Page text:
A3888  0.1510  0.120  1.09 0.04  (2.77 0.11)e+44  (3.08 0.12)e+44  
A3530  0.0544  0.600  4.05^{+ 0.32}_{0.30}  0.96 0.04  (3.11 0.15)e+43  (3.25 0.15)e+43 
N5846  0.0061  0.425  0.64^{+ 0.04}_{0.03}  0.83 0.03  (3.35 0.12)e+41  (3.36 0.12)e+41 
N499  0.0147  0.525  0.66^{+ 0.02}_{0.03}  0.45 0.02  (1.07 0.04)e+42  (1.08 0.05)e+42 
A0548w  0.0424  0.179  0.25 0.02  (4.84 0.43)e+42  (5.03 0.45)e+42  
^{*)}:
The Galactic latitude is lower than 20.
(Edge & Stewart 1991), and XMMNewton EPIC for S1101 (Kaastra et al. 2001). 
For our study we need to determine an average temperature for each cluster that closely reflects the mass of the cluster, i.e. a virial temperature. In many clusters, the Xray emitting hot gas is not isothermal but a cooler gas component is often observed in the central region. The cool component, which is due to either a cooling flow (e.g. Fabian 1994) or the ISM of cD galaxies (e.g. Makishima et al. 2001), often exhibits a significant fraction of the luminosity and has to be separated from the rest of the Xray emission to determine the cluster average temperature (see also Markevitch 1998; Arnaud & Evrard 1999).
Therefore, in the ASCA data analysis, we employed a twotemperature (2T) model, in which isothermal plasma is filling the entire cluster region, while, in the central region, another cooler isothermal gas component is allowed to coexist with the hotter plasma forming a multiphase intracluster medium (ICM). This 2T picture was established for the Centaurus cluster (Fukazawa et al. 1994; Ikebe et al. 1999) and also gave a good account of the ASCA data of Virgo/M 87 (Matsumoto et al. 1996), HydraA (Ikebe et al. 1997), Abell 1795 (Xu et al. 1998), and other nearby clusters (Fukazawa 1997; Fukazawa et al. 1998, 2000). The hot component extends over the major part of cluster volume as far as is measurable (e.g. Fukazawa 1997; White 2000). The temperature of this hot component derived from the 2T model therefore represents the best estimation of the virial temperature of the cluster. Although a cooling flow spectral model also gives generally a good description of the ASCA spectra (e.g. Fabian et al. 1994; White 2000; Allen et al. 2001), the estimated temperatures from where gas starts to cool vary considerably from author to author and are sometimes spuriously high. More importantly, recent XMMNewton data clearly show that the conventional cooling flow spectral model is not adequate (Peterson et al. 2001; Tamura et al. 2001; Kaastra et al. 2001). The 2T model, on the other hand, is valid to the XMMNewton data and the hot component temperature well represents the temperature of the outer main component (see Ikebe 2001).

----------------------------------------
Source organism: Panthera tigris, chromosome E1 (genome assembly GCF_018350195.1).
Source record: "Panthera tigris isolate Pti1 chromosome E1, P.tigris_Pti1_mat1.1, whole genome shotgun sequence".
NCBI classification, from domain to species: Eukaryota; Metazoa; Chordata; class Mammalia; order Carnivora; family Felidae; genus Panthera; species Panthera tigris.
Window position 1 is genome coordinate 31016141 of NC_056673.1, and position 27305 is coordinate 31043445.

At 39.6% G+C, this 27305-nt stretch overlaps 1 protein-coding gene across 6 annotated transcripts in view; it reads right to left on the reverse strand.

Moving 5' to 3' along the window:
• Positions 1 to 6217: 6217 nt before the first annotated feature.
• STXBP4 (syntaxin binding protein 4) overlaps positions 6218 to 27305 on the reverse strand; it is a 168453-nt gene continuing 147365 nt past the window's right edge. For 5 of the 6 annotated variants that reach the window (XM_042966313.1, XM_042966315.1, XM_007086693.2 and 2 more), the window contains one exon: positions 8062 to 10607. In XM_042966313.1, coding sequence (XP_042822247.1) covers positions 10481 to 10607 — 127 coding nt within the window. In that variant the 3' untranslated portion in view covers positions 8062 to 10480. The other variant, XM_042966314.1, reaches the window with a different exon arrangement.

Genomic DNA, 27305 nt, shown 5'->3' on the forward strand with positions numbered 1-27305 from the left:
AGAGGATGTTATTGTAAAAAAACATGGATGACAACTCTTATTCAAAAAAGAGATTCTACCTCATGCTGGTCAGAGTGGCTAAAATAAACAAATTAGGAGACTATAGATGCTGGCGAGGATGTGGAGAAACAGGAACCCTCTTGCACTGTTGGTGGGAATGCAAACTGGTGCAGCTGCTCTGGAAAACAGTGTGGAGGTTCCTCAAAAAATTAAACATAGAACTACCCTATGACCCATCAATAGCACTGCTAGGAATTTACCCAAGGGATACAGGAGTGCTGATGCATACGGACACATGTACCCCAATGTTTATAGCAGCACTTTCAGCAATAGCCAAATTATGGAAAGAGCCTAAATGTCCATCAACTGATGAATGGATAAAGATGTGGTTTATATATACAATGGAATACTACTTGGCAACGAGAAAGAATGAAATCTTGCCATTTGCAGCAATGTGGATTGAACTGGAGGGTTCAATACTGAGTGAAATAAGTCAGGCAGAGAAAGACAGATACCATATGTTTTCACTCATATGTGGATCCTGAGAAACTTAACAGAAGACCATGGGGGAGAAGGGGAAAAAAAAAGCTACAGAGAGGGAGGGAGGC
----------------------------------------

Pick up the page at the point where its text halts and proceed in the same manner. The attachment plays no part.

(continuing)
It is known that, apart from the central cool component, many clusters show deviations from isothermality such as an asymmetric temperature distribution due to merging (e.g. Briel & Henry 1994) or a global temperature decrement towards the outside (Markevitch et al. 1998). For such clusters, the 2T model fit gives insignificant flux to the cool component and works practically as an isothermal model. Thus the hot component temperature gives the average temperature, which also can be a good measure of the virial temperature.
Among the 106 sample clusters, 88 clusters have been observed with ASCA, and all the data sets have become publicly available by now. We retrieved the ASCA data from the ASCA archival data base provided by NASA Goddard Space Flight Center and by Leicester University. Here we will give a brief explanation of the analysis method of the ASCA data.
ASCA has four focal plane instruments, two SIS (Solidstate Imaging Spectrometer) and two GIS (Gas Imaging Spectrometer; Ohashi et al. 1996), which were usually used simultaneously to observe an astronomical object. In all the observations, the GIS were operated in the normal PH mode and the SIS were operated in FAINT mode or BRIGHT mode. The number of active CCD chips of each SIS used was 4, 2, or 1, corresponding to the field of view of , , or , respectively.
We discarded the GIS and SIS data that were taken when the elevation angle of the XRay Telescope (XRT) from the local horizon was less than . An additional screening requirement, that the elevation angle from the sunlit earth be greater than and , was applied to the SIS0 and SIS1 data, respectively. In order to ensure a low and stable particle background, we also discarded GIS and SIS data acquired under a geomagnetic cutoff rigidity smaller than 6 GV.
The background is composed of cosmic Xray background and nonXray background, which were estimated for each cluster observation from the data of blanksky observations as well as the data taken when the XRay Telescope was pointing at the dark (night) earth.
In order to maximize the detection efficiency of the central cool component, we accumulated spectra over two regions, a central region of 2' radius and an outer region from 2' to , from each cluster data set. , the maximum radius, is defined as the radius within which at least 95% of all detected source Xray counts, within the field of view of the GIS, are included. The data from the two GIS sensors and two SIS sensors were combined. Thus for each cluster, four spectra: two central and two outer spectra for GIS and SIS, were derived.
An effective area as a function of Xray energy was calculated for each spectrum with an ASCA simulator (SimARF). The pointspreadfunction of the ASCA XRT is so largely extended that the Xray flux from the central brightest region may contribute to the outer region spectrum (Serlemitsos et al. 1995; Takahashi et al. 1995). We therefore, simultaneously fitted the four spectra with the 2T model, taking into account the fluxcontamination effect. As a plasma code, we used the MEKAL model (Mewe et al. 1985, 1986; Kaastra 1992; Liedahl et al. 1995), that is implemented in XSPEC version 10.0 (Arnaud 1996).